ERIC Number: ED243421
Record Type: RIE
Publication Date: 1984-Jan
Reference Count: 0
Aptitude Sensitive Instruction: The Role of Media Attributes in Optimizing Transfer of Training.
The supplantation approach of this study hypothesized that media attributes may serve to bridge the processing link between learner aptitude capacity and the demands of a concept attainment task. Subjects were 492 males aged 16-21, drawn from a College of Technical and Further Education in Melbourne, Australia. All subjects were trade apprentices, predominantly from the automotive department. Classification of five types of diesel fuel injectors was used as the concept attainment task. The study utilized a treatment-by-blocks design. The aptitude block was composed of two levels: extreme field-independent individuals and extreme field-dependent individuals. Three treatment variables combined to form eight treatments. Each treatment contained either color or non-color cueing, plus simple or complex line-drawings on filmstrips accompanied by either an inductive or a deductive verbal presentation on audiotape. Two immediate posttest measures were used: an identification line-drawing test and an identification-transfer test (realia test) that used real fuel injectors. Analysis of variance revealed interactions which suggested that treatments were differentially effective in meeting the differing task requirements of a transfer and a non-transfer posttest measure. (Author/LMM)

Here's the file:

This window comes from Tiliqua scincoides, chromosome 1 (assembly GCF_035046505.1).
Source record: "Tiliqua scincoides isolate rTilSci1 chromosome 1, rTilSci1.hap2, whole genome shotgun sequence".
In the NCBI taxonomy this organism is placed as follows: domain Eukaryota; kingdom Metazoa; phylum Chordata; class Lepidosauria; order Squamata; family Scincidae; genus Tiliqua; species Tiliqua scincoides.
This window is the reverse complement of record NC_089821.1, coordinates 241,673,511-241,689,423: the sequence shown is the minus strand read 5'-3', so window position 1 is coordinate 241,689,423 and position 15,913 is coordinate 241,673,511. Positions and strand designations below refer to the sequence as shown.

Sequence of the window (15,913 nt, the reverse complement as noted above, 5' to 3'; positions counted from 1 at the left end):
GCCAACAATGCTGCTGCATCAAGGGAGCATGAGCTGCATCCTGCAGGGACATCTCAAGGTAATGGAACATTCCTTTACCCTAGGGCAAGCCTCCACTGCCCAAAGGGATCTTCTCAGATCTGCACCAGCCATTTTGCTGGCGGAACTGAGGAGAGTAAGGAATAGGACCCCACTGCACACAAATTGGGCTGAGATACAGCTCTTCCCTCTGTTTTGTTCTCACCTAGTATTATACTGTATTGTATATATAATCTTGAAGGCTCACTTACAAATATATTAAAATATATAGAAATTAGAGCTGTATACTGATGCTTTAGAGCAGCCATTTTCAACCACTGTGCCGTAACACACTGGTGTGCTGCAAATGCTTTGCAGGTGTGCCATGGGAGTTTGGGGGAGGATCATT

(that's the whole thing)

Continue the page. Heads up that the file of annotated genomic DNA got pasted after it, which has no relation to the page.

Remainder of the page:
Descriptors: Academic Aptitude, Aptitude Treatment Interaction, Color, Concept Formation, Cues, Deduction, Field Dependence Independence, Foreign Countries, Induction, Media Research, Pictorial Stimuli, Postsecondary Education, Statistical Analysis, Technical Education, Transfer of Training, Visual Aids
Publication Type: Reports - Research; Speeches/Meeting Papers
Education Level: N/A
Authoring Institution: N/A
Identifiers: Australia (Melbourne); Stimulus Characteristics
Note: Paper presented at the Annual Meeting of the Association for Educational Communications and Technology (Dallas, TX, January 20-24, 1984). For proceedings, see IR 011 020.